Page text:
Whatever the true facts of the matter are, I certainly turn out to have chosen the least opportune year to put on two Socks shows a day, and to put them on in my biggest room ever (though, to be fair, when I booked it The Billiard Room was only 80 seats big as it had been when I last played there to sellout crowds in 2009, not the 105 seats it's suddenly expanded into). As well as suffering the lack of punters as described above, I've then taken what potential audience I may have had and rent them in twain. I'm doing better than most, and indeed were I in my 2007/8 room The 50-seater Balcony I'd have enjoyed 16 sellout or one-short-of-sellouts already this month. If I were doing one show instead of two, and the same people turned up who have spread themselves between these two shows, I'd have played to some weekend crowds 3 times larger than anything I've seen before, and would have sold out nearly half the time. But 2012 will go down as the year when ambitious schemes like a kids show and a night-time show, instead of being a guaranteed moneyspinner, turned out to be an exercise in knackering yourself by exerting twice the effort in performance for about the same reward.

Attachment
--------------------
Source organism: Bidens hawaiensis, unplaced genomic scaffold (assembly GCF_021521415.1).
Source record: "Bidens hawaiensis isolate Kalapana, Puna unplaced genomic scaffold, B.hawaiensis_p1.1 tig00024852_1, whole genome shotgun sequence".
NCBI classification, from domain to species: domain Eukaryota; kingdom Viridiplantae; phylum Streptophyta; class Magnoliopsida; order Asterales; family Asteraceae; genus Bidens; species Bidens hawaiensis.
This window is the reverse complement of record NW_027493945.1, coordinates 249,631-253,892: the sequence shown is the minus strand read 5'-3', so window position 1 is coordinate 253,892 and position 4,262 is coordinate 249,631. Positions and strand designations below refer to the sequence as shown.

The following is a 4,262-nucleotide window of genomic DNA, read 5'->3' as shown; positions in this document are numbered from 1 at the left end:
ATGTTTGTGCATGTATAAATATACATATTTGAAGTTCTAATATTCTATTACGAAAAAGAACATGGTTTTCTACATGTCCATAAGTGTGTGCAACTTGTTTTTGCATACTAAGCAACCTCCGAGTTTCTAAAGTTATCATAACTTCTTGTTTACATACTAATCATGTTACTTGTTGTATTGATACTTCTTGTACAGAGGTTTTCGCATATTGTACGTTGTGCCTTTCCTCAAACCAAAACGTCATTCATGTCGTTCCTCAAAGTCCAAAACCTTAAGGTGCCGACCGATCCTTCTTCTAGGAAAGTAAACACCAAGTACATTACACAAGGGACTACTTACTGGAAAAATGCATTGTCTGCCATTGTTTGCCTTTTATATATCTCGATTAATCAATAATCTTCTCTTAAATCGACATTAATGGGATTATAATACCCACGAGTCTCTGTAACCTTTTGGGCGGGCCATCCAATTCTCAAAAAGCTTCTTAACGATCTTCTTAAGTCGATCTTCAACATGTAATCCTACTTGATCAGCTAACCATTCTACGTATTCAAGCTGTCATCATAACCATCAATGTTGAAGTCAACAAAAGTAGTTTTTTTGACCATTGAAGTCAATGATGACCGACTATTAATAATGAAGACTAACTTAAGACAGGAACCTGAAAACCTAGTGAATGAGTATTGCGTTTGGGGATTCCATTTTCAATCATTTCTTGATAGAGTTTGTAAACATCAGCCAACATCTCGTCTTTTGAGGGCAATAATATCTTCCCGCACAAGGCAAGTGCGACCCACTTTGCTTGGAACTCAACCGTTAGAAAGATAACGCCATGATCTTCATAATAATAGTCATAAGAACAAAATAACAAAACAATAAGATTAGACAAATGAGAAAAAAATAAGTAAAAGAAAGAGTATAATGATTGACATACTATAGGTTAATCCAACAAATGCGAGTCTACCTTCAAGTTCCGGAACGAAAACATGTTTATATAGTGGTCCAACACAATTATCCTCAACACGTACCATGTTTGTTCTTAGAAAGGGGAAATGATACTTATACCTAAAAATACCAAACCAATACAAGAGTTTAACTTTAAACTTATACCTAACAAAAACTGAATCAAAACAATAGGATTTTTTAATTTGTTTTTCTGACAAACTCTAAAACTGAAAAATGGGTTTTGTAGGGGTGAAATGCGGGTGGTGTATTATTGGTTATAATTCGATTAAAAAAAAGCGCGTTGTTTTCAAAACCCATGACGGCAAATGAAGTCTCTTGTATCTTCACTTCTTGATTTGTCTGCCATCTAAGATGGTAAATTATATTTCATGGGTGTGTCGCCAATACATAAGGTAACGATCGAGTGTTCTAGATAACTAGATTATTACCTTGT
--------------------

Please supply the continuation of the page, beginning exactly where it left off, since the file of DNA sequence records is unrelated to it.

Added to which flyering has been the biggest challenge I can remember. By the middle of this second week of the Fringe I had used up 2 thirds of my flyer supply. This compares with 2010 when I ended the month with a third of my flyers still in their box and 11 sellouts under my belt. Again, it's the lack of punters that is clear and palpable. There's no shortage of actual humans walking up and down the Royal Mile, but the proportion of them who are Fringer-goers is tiny in comparison to normal years.